Petunia – Like all generations there are those that only live for today and there are those who plan for tomorrow. Many, but not all, baby boomers have lower incomes than anticipated but the low interest rate scam punishes those that did plan for tomorrow.

          Also, it is Medicaid that takes your assets not Medicare. But Medicaid only looks back 3-5 years so one plan is to transfer those assets to beneficiaries prior to needing Medicaid.

        • Petunia says:

          You land up on medicaid after you exhaust your liquid assets, then they take the rest, what’s the difference?

          Unless you are rich, if you get very sick, you will die broke. If you can’t save enough to retire wealthy, you might as well spend it all.

        • Michael Fiorillo says:

          In NY State and others, a trust can be set up that allows you to keep your home and other assets, and pass them on to your children, while qualifying for Medicaid.

  15. David says:

    The problem is that people didn’t know how to profit from the rising real estate market. Now that we are at the end of the cycle everyone is attempting to get in on the game but stuck in limbo because of all the negative consequences of moving.
    Here is what they should have done and what I did in the Suburban DC market. I had a paid off home so I went and did a home equity loan at 2.75% and borrowed enough for the down payment on two homes. I put down enough so the rent would cover the PITI on the rental homes. My out of pocket expense was the interest on the 2.75% loan on my principal residence. That expense was mitigated by a tax savings of 40% (Fed & State combined). Net I was paying 1.65%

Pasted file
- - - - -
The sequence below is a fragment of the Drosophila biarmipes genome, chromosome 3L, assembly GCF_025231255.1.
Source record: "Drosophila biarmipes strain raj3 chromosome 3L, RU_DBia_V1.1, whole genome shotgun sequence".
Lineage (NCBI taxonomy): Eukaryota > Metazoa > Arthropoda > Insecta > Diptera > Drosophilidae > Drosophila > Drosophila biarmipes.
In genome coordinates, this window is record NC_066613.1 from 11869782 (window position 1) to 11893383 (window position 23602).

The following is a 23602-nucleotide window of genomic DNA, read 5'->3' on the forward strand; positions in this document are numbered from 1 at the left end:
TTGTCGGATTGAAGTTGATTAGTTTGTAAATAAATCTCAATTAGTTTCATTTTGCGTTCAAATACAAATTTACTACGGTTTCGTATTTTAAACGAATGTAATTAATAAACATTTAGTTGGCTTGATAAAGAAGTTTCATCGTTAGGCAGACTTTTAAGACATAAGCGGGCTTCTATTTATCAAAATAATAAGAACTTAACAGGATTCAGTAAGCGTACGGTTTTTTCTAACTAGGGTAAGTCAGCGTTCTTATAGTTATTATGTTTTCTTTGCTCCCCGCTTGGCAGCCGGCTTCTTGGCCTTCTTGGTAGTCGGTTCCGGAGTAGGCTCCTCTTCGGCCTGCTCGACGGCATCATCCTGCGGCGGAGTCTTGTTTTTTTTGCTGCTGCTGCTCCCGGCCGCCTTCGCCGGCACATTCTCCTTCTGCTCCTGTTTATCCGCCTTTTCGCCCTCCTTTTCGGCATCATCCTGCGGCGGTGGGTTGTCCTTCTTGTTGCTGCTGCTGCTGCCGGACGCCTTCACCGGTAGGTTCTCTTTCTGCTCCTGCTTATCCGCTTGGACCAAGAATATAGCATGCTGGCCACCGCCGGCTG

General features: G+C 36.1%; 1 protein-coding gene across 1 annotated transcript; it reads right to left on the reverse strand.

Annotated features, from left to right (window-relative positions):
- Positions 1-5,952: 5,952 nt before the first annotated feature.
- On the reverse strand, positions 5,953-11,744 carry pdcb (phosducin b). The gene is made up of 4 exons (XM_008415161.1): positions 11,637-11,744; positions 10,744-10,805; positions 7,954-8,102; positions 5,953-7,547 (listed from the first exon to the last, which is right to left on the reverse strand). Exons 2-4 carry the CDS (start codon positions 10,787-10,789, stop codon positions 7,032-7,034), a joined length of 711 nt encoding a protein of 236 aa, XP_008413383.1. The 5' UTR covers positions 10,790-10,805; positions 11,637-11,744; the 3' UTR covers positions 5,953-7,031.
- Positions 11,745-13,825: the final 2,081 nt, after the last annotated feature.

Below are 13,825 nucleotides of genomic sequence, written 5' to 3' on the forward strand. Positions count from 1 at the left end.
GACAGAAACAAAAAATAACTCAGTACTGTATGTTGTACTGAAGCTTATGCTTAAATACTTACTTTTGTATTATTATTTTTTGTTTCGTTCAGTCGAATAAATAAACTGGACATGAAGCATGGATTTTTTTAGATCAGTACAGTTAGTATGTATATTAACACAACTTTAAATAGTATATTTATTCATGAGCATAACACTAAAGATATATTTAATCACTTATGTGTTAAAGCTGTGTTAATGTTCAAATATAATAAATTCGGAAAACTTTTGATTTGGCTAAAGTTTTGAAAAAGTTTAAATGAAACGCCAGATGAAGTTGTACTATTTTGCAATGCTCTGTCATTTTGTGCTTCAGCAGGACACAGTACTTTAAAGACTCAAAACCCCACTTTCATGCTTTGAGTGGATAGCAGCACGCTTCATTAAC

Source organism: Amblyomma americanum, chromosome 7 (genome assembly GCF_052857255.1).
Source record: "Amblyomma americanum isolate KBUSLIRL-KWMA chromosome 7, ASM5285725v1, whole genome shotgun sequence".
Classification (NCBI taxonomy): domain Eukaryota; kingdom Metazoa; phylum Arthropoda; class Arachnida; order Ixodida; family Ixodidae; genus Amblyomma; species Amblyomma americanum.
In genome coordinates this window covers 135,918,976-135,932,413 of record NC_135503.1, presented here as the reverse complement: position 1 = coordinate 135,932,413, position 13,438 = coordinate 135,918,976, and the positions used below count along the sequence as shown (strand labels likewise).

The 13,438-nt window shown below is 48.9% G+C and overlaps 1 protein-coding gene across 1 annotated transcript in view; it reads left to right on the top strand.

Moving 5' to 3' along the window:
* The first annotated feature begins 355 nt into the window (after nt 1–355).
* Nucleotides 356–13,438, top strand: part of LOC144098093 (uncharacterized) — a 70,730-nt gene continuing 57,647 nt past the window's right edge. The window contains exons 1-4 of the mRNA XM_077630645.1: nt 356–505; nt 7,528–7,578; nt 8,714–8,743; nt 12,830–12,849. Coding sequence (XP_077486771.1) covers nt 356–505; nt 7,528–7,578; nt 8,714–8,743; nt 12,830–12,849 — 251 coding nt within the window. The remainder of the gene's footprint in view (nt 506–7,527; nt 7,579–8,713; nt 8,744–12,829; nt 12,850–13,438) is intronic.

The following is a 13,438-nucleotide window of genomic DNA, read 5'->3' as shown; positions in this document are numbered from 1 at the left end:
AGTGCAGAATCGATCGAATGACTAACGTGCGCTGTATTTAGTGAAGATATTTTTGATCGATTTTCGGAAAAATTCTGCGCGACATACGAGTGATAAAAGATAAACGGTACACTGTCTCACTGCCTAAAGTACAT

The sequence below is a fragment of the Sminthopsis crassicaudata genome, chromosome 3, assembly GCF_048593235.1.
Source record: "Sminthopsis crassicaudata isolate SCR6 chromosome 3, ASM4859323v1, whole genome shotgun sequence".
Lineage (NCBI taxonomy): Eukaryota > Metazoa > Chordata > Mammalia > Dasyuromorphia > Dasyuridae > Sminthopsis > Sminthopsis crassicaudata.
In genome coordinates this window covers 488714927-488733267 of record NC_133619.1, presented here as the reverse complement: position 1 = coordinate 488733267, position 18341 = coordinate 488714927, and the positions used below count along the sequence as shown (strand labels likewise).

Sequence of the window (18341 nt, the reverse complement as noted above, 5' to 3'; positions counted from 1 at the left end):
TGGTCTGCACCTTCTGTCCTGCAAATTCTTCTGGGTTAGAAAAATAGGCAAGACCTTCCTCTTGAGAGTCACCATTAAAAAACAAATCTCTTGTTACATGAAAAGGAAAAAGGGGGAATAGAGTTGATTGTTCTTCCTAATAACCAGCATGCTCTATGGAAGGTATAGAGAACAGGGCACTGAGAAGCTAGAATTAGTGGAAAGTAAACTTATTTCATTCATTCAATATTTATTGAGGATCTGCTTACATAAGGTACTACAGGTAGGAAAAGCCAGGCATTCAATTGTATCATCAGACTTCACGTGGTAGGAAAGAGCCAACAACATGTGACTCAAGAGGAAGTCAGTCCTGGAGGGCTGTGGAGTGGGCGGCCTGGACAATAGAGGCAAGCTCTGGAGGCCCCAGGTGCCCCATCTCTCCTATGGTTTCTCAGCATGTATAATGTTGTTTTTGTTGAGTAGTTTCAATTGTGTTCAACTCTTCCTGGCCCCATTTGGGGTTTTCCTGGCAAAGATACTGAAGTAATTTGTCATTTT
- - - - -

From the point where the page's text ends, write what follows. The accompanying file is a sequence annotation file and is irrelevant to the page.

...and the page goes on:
The real estate market in DC lasts about six years from bottom to top and I got the bottom which was 2009. I sold too early in the summer of 2015 but was satisfied. I made 36% on one house and 38% on the other and gave the government 25% of profit. 15% Fed, 5.75% VA and 3.8% Medicare tax.
    That is how you play the game. You might want to remember that as we approach the coming crash.

    • RangerOne says:

      Great way to go. The mistake most made was buying the lie that high appriciation would greatly benifit you on your primary home.

      The flaw in this logic is obvious. The best time to sell is the worst time to buy… so you will be forced to make comprimses.

    • Frederick says:

      Yeah like me only I’m working with an Architect now on designing our new home My rent for this almost new one bedroom 20 min walk to the Med is 175 usd a month which includes cable TV internet and propane for cooking The hot water is free for nine months as it’s solar I sold my 1500 sf cottage in Sag Harbor NY in 2015 for close to a million and my SS just came into effect so we’re OK I also have an apt in Warsaw that I rent for around 1200 usd a month